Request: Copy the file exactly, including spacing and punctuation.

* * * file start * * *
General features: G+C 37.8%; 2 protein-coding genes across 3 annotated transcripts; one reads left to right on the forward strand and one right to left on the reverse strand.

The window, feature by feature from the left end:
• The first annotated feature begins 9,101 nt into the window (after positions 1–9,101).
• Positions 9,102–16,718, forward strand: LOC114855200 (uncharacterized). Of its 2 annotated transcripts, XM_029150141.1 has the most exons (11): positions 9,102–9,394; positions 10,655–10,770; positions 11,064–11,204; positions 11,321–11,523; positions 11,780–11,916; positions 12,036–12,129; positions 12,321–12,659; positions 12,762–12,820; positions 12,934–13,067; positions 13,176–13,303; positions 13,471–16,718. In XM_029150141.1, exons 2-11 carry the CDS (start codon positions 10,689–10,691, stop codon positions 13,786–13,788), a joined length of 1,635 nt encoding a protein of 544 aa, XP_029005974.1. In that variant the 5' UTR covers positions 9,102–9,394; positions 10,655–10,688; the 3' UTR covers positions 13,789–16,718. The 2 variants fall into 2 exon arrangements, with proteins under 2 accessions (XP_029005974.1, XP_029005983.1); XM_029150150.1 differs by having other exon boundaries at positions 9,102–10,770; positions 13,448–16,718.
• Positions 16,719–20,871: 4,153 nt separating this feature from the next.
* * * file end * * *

General features: G+C 37.8%; 2 protein-coding genes across 3 annotated transcripts; one reads left to right on the forward strand and one right to left on the reverse strand.

The window, feature by feature from the left end:
• The first annotated feature begins 9,101 nt into the window (after positions 1–9,101).
• Positions 9,102–16,718, forward strand: LOC114855200 (uncharacterized). Of its 2 annotated transcripts, XM_029150141.1 has the most exons (11): positions 9,102–9,394; positions 10,655–10,770; positions 11,064–11,204; positions 11,321–11,523; positions 11,780–11,916; positions 12,036–12,129; positions 12,321–12,659; positions 12,762–12,820; positions 12,934–13,067; positions 13,176–13,303; positions 13,471–16,718. In XM_029150141.1, exons 2-11 carry the CDS (start codon positions 10,689–10,691, stop codon positions 13,786–13,788), a joined length of 1,635 nt encoding a protein of 544 aa, XP_029005974.1. In that variant the 5' UTR covers positions 9,102–9,394; positions 10,655–10,688; the 3' UTR covers positions 13,789–16,718. The 2 variants fall into 2 exon arrangements, with proteins under 2 accessions (XP_029005974.1, XP_029005983.1); XM_029150150.1 differs by having other exon boundaries at positions 9,102–10,770; positions 13,448–16,718.
• Positions 16,719–20,871: 4,153 nt separating this feature from the next.